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Romeo and Juliet Movie Review

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1968 – Franco Zeffirelli –

The two leads were only 15 (Olivia Hussey) and 17 (Leonard Whiting) when filming began, and though the demands of the Shakespearean verse sometimes overmatch them (especially Whiting), young audiences in the late 1960s responded to this story of young love from the early 1590s. Much of Zeffirelli's attention wisely goes toward “ventilating” the play, as it used to be called, opening up scenes with lavish production values and an epic scope. Fight scenes that might take a minute or two in a stage production receive full-scale choreography in the film. Sometimes Zeffirelli revels in the new freedom in films by injecting some Renaissance earthiness, as in the quick shots of Michael York's sword thrust into an opponent's eye, Mercutio's exploratory sniff under the nurse's dress, and the glimpse of Romeo's bare bottom in the morning-after scene (this last was both celebrated and slightly notorious at the time of the film's release). The richness of style offsets in many ways the acting limitations of the leads and the extensive cuts in the text (Zeffirelli omitted over half of the play). Consequently, what most people will remember is not the poetry that remains in the film but some of Zeffirelli's images, many of them shot from very high vantage points: the clash between Montagues and Capulets in the opening, the bodies of Mercutio and Tybalt strewn at the feet of the Prince (Robert Stephens), Romeo standing in the half-light reflecting on his new love.

George Cukor, who directed the 1936 MGM version of the play with Leslie Howard and Norma Shearer, commented on the differences between the two films with some insightful remarks about both. He conceded that Zeffirelli infused the later version with more energy and even a sense of tragic desperation. Cukor sounded as if he envied the young audiences the newer film pulled into theaters, and he admitted that Howard and Shearer were not “really passionate actors,” going even so far as to call them “too stodgy.” On the other hand, Cukor maintained that his version was more faithful to the poetry and that if he were to remake the film he would “get the garlic and the Mediterranean into it.”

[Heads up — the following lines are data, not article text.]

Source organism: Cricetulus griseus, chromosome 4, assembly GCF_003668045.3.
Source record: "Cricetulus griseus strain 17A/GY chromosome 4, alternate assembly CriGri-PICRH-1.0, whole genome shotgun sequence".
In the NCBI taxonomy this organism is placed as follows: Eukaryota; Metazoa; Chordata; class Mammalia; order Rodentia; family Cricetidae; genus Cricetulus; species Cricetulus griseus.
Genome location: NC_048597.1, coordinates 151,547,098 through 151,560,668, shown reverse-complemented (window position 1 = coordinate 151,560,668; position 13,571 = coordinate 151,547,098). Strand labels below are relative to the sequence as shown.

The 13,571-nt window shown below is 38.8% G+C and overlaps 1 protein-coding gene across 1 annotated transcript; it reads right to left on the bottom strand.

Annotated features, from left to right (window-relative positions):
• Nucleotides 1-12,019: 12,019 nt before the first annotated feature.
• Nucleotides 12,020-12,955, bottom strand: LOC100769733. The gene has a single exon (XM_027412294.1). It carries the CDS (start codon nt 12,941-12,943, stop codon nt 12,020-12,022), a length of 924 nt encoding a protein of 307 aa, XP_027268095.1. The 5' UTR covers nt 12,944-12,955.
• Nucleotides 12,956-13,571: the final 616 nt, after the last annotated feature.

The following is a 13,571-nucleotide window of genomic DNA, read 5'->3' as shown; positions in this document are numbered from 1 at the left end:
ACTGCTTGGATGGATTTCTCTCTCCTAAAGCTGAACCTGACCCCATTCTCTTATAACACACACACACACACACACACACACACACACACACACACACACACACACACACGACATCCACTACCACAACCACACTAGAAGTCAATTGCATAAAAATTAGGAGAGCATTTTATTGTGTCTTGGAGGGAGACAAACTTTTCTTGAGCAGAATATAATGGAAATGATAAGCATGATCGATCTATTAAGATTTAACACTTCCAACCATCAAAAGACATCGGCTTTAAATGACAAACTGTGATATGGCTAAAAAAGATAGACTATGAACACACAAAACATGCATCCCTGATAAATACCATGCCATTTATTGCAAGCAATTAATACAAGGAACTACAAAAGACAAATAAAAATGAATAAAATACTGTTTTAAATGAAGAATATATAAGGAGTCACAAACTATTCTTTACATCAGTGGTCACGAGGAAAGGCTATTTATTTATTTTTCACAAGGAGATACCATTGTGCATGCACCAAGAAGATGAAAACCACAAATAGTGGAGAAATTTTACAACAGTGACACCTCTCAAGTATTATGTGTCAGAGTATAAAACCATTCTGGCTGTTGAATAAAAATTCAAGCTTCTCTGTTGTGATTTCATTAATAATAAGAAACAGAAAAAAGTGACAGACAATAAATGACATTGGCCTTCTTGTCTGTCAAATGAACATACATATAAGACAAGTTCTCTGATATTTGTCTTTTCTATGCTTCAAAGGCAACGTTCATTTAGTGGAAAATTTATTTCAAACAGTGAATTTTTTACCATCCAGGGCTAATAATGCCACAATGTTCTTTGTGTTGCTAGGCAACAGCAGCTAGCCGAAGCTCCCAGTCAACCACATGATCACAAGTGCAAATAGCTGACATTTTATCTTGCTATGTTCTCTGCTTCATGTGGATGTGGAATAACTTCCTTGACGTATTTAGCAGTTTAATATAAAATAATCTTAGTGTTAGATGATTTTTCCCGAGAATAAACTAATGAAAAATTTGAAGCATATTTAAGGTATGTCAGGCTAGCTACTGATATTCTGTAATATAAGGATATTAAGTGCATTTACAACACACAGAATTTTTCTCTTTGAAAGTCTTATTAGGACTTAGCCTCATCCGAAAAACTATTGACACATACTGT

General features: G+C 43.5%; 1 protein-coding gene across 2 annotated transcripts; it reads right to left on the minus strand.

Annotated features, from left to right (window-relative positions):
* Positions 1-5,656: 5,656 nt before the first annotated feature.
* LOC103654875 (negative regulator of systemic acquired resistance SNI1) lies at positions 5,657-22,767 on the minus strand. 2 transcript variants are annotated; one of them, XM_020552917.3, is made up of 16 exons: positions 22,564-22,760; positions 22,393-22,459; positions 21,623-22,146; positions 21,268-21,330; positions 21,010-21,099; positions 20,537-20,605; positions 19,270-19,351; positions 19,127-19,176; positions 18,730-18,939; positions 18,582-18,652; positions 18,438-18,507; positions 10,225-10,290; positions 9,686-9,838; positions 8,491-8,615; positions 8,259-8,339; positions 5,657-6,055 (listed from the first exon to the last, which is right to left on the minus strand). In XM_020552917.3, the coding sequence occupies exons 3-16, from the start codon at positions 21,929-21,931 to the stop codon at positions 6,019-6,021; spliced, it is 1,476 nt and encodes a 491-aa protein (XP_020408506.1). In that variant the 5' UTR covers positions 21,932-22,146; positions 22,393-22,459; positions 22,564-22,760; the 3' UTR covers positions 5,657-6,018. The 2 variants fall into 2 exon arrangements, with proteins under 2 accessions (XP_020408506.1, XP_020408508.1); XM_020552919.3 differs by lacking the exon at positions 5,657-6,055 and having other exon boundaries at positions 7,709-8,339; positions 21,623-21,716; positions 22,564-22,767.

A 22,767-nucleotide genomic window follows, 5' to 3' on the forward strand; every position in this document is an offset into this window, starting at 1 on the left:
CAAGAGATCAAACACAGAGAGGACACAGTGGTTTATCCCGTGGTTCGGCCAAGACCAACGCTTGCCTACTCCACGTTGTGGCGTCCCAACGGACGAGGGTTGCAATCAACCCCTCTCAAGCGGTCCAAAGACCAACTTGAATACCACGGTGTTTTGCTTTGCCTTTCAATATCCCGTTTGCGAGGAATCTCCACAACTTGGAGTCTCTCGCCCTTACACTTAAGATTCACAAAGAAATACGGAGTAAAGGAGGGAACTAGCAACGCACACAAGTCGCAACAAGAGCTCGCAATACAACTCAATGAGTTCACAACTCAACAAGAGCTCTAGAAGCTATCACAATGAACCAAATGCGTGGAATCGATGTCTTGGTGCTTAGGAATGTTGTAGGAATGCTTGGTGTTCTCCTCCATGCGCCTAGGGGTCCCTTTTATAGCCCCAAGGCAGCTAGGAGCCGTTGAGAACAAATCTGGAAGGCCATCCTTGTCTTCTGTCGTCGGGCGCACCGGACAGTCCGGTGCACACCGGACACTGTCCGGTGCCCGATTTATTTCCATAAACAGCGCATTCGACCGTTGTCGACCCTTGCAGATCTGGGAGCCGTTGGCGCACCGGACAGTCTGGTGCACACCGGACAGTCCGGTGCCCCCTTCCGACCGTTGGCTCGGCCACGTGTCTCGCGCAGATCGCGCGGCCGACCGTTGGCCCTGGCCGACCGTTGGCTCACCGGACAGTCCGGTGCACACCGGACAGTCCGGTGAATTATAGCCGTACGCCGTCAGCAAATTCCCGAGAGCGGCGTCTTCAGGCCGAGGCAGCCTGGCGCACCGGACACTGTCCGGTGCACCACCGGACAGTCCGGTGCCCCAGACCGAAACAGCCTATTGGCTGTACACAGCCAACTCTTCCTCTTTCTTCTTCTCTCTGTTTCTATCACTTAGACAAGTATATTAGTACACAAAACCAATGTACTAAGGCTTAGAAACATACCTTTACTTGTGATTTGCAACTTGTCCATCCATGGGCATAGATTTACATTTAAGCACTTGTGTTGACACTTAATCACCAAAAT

Cast: Leonard Whiting (Romeo), Olivia Hussey (Juliet), Michael York (Tybalt), Pat Heywood (the Nurse), John McEnery (Mercutio), Milo O'Shea (Friar Laurence), Roberto Bisacco (Paris), Paul Hardwick (Lord Capulet), Natasha Parry (Lady Capulet), Bruce Robinson (Benvolio), Antonio Pierfederici (Lord Montague), Esmeralda Ruspoli (Lady Montague), Robert Stephens (Prince of Verona), Laurence Olivier (prologue narrator), Dyson Lovell (Sampson), Richard Warwick (Gregory) Screenwriter: Franco Brusati, Maestro D'Amico, Franco Zeffirelli Cinematographer: Pasqualino De Santis Composer: Nino Rota Producer: John Brabourne and Anthony Havelock-Allan for Verona; distributed by Paramount MPAA Rating: PG Running Time: 138 minutes Format: VHS, LV Awards: Academy Awards 1968: Cinematography, Costume Design; Nominations: Director (Franco Zeffirelli), Picture; Golden Globe Awards 1969: Foreign Film; National Board of Review Awards 1968: 10 Best Films of the Year, Director (Franco Zeffirelli).

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